Prohibition of all corporal punishment in Austria (1989)
The defence of “reasonable” punishment was removed from the law on assault in 1977 but this did not clearly prohibit all corporal punishment. On March 15 1989 the Austrian Parliament voted to amend its family law and the Youth Welfare Act to state explicitly that in bringing up children "using violence and inflicting physical or mental suffering is unlawful". The new law was passed unanimously and without controversy. The Austrian Minister for Environment, Youth and the Family stated: "The motive for this reform is our knowledge of the immeasurable harm children suffer when parents are not willing or able to avoid physical punishment as a way of bringing up their children. I hope other countries will follow us in ruling out physical punishment".
Statement from Paul Arzt, Children's Ombudsperson for Salzburg and a spokesperson for the Austrian Conference of Ombudspersons for Children and Youth:
The Austrian Ombudspersons for Children and Youth take it for granted that the national legislation concerning physical punishment in the family, in schools and generally is a very important tool to secure the healthy and respectful upbringing of all children in our country.
"We feel that - although there are still cases of physical punishment - the legal structure is a very important measure in awareness raising and has influenced the public debate on physical punishment and the "culture of education" to a very high degree.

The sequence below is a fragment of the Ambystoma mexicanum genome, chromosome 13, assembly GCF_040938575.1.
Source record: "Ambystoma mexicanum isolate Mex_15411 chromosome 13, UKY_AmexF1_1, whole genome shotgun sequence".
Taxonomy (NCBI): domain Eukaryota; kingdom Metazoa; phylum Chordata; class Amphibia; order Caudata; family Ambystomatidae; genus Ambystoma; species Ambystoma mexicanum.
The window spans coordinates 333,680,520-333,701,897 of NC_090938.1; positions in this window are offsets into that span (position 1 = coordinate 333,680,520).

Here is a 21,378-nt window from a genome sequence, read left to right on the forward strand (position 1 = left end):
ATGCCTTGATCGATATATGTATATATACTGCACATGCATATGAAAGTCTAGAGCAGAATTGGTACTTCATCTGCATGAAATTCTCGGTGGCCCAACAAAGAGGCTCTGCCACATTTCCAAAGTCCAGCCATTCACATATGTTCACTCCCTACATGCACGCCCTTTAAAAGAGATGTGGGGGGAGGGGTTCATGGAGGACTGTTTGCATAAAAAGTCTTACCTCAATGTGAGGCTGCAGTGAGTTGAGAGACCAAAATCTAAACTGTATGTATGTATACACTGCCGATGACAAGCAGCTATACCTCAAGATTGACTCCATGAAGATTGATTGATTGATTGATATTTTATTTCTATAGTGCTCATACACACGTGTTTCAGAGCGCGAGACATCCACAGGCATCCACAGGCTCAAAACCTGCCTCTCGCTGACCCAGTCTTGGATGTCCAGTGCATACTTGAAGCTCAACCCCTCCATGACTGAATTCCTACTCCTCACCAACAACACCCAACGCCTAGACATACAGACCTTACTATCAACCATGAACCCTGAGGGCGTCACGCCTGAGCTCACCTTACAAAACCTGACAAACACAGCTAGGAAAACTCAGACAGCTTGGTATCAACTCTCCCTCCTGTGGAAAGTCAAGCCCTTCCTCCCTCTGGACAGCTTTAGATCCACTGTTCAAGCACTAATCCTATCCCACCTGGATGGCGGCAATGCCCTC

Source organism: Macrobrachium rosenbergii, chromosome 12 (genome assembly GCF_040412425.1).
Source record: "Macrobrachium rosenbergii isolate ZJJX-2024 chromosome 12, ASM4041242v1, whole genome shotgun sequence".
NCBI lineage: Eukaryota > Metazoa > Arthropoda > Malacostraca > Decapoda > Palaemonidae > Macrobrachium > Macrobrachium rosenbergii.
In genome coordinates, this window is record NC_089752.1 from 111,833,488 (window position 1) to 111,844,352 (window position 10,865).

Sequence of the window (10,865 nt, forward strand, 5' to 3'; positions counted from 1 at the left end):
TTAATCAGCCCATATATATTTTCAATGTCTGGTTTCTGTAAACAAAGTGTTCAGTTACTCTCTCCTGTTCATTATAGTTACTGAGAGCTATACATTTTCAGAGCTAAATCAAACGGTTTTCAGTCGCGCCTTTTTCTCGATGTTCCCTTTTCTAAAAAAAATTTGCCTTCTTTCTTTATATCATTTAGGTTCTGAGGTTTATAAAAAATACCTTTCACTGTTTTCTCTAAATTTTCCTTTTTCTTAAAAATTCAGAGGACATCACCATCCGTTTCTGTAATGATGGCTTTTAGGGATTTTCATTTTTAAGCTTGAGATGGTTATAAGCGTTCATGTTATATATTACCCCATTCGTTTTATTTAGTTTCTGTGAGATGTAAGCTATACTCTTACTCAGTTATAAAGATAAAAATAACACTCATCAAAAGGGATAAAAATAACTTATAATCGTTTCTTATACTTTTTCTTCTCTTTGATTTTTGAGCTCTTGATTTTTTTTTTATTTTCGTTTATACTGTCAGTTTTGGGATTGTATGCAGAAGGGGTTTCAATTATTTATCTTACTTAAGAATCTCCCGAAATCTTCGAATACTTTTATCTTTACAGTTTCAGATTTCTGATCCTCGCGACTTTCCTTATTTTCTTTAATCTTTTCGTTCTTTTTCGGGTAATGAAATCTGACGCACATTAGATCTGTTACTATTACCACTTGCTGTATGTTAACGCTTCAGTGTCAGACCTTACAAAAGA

"According to the Convention on the Rights of the Child it is important that all States Parties take their responsibility to change or adopt their national laws with the aim of making physical punishment illegal. Additionally all relevant measures outside the legal framework (e.g. counselling services, media campaigns etc.) to promote the issue of non-violent education should be supported to the highest possible extent.
"The aim of the law is to change attitudes and reduce physical punishment and it certainly has not resulted in any increase in prosecution of parents for hitting their children, or increase in children being taken into state care".
Paul Arzt, Kinder und Jugendanwaltschaft Salzburg, Strubergasse 4, A-5020 Salzburg, Austria 00 43 662 430 550; fax 00 43 662 430590, www.salzburg.com/kija
Article 146a of the General Civil Code 1989 states:
The minor child must follow the parents’ orders. In their orders and in the implementation thereof, parents must consider the age, development and personality of the child; the use of force and infliction of physical or psychological suffering are not permitted.”
The Federal Constitutional Act on the Rights of Children 2011 confirms the prohibition in article 5(1):
Every child has the right to non-violent upbringing. Corporal punishment, the infliction of mental suffering, sexual abuse and other abuses are prohibited….”
- Global Initiative country report for Austria
- Federal Constitutional Act on the Rights of the Child (English, German)